This summer, for the first time ever, elementary and secondary school principals will have a joint annual meeting: the 2017 National Principals Conference. So, there’s no better time than the present to examine the challenges and opportunities inherent in the primary-secondary relationship.

As elementary and secondary principals, we tend to be focused on the students we serve in the present time—their grade level, academic and sociocultural needs, and the standards and accountability measures for ensuring achievement for all. However, we must remember that—as educators—the past, present, and future are all key to student success. Hence, our challenge: Focus not only on who these kids are today, but also where they came from and where they are going.  

Consider these practical (and fun) suggestions to build and sustain connections among colleagues in both elementary and secondary education: 

Learn together. Start a professional book study group with a K–12 perspective and encourage participation from K–12 principals. Some examples of books that could work for everyone include Teach Like Your Hair’s on Fire, The Art of Possibility, Causes and Cures in the Classroom, Focus, and How Full Is Your Bucket? Have these book studies occur before or after school (coffee chats or happy hour). In such settings, one principal can act as a facilitator who understands a bit of both worlds (elementary and secondary) and can move the conversation forward.

Connect during administrative meetings based on common interests. Sure, you may have more in common with those who work in the same structural organization as you, but welcome the learning curve that comes with discovering a new subsystem or subculture. Encourage and seek opportunities to connect with colleagues with whom you don’t usually socialize by setting up breakout sessions by zone (district), area of interest (Common Core, technology integration, social justice), or years of experience. In other words, consider sitting at a different table or in a new area of the room.

Find a Buddy 

Set up a principal buddy system. Create a “buddy system” program (pen pal/correspondence match) with weekly check-ins. This could be through text, email, morning coffee, or a phone call. The idea here is simple: Step outside your own box and look through someone else’s lens, with the idea that we are supporting all students in our system, including those who came before and those students who have already left us. The buddy system isn’t to “fix” things, but rather to support each other as colleagues and learn something new at the same time. 

Ask questions and embrace curiosity. We know our business and how things operate. We enjoy feeling confident and having a solution-oriented attitude as principals. However, consider stepping outside your comfort zone in an effort to enhance relationships. For example, questions are an easy and equitable way to create connections across different levels. A secondary principal might ask, “How do you deal with so many little kids in the lunch room at once?” And an elementary principal might ask, “How do you deal with so many giant teenagers in the lunch room?” While questions like this might seem trivial and slightly silly, they allow for us to break the ice and learn a little something about our daily work.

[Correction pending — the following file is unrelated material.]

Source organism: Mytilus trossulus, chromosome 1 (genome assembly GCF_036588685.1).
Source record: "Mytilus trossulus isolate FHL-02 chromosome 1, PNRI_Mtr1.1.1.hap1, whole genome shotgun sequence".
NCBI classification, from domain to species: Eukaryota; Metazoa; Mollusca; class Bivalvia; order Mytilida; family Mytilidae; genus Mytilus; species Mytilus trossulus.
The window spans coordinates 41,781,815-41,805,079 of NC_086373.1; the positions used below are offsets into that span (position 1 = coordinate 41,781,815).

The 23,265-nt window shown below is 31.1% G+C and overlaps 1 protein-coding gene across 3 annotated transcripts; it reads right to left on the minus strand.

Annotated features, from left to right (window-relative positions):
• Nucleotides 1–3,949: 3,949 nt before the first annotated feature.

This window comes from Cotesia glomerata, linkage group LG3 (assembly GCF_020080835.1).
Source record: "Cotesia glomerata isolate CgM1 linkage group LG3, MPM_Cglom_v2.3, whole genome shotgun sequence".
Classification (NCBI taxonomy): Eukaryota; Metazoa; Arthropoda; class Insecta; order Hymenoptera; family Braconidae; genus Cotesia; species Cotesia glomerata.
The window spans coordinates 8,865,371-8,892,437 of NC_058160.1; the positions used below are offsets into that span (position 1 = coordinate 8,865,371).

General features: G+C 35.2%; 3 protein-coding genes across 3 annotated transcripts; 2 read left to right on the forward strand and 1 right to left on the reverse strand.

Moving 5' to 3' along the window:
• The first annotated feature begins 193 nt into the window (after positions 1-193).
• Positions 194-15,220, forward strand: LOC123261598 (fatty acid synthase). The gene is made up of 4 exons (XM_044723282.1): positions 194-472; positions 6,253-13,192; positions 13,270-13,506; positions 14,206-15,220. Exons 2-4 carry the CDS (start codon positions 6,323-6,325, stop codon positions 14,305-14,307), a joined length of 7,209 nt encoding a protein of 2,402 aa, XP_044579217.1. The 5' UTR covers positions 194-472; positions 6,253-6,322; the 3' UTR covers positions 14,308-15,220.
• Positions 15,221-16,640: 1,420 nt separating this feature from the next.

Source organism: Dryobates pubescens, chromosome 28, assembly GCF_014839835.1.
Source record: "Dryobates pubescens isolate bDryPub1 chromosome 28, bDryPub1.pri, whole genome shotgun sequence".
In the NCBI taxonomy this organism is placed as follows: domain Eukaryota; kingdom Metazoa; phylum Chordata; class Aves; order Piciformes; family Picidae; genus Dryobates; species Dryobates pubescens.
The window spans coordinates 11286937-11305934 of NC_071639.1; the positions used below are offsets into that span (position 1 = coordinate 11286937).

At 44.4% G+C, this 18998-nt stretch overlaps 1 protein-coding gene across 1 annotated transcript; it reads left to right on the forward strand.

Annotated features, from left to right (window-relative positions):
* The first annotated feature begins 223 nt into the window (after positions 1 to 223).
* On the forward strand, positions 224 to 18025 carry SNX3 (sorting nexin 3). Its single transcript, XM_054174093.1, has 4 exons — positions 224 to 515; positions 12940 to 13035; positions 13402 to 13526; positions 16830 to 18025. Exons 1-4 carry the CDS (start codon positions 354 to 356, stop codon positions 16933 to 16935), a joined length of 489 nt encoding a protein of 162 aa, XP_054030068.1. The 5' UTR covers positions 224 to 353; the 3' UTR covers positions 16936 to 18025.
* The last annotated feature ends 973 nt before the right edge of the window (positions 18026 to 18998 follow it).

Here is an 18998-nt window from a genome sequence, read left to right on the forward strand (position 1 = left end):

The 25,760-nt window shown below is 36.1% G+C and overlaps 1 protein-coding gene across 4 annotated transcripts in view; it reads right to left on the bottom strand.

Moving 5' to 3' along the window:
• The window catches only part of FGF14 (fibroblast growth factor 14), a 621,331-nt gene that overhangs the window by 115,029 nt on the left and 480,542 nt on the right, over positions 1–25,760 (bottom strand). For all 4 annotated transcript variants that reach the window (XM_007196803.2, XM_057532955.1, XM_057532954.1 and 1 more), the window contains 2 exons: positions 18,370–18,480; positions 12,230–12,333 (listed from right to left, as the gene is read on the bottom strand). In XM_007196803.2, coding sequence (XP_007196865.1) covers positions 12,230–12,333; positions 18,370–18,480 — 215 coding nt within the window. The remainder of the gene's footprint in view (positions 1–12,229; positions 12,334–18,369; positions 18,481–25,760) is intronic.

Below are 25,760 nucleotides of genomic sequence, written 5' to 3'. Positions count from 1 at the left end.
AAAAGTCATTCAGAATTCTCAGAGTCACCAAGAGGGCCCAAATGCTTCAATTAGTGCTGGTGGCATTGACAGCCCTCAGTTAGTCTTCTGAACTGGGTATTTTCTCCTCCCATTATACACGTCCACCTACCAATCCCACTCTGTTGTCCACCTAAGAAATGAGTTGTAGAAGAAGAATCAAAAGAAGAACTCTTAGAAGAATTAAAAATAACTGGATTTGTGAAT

Think Outside the Box 

Get creative with partnerships. Consider mentoring and role modeling opportunities among K–12 schools, such as how middle school and high school kids can help at the elementary level. Placing secondary students in positions of social responsibility reminds our young adults of the role they must embrace in society. When elementary students observe older students in front of them in any capacity, they are engaged and pay attention. Dance troupes can visit elementary gymnasiums; varsity teams can eat lunch with young fans or visit at recess to chat with younger students. A high school choir can perform at elementary school assemblies. A drama club might consider setting up an “Intro to Theater” event for younger students or provide personal invitations to see high school performances. Orchestra and band classes can provide introductions to music as well. 

Open your door. Have an open-door policy to school visits. Invite another school to assemblies and special events. When elementary students visit secondary campuses, the experience creates a visual for what is to come, and this brings an exciting sense of hope (rather than anxiety and fear). When secondary students visit elementary schools, they may reminisce, remembering some of their fondest, most nurturing times, and feel a sense of pride for how far they have come as scholars.

We have much to gain by learning about each other’s professional words and actions. Personally, when I moved from the high school world as a teacher and specialist into the elementary principal domain, I was a stronger, better-equipped leader for both my staff and my students. I no longer envisioned my role as serving only the students on my campus; I became part of a larger cohort, committed to the moral imperative of preparing all students for postsecondary pursuits. 

Clearly, there is an opportunity to grow vertically as professionals when we reach out to those who serve our students of the past or the future. So, get growing—you will be pleasantly surprised how building bridges with colleagues enhances your daily professional journey. 

Julie Perron, PhD, is a principal at Buena Park Elementary School in Buena Park, CA. She has worked at both the elementary and secondary school levels.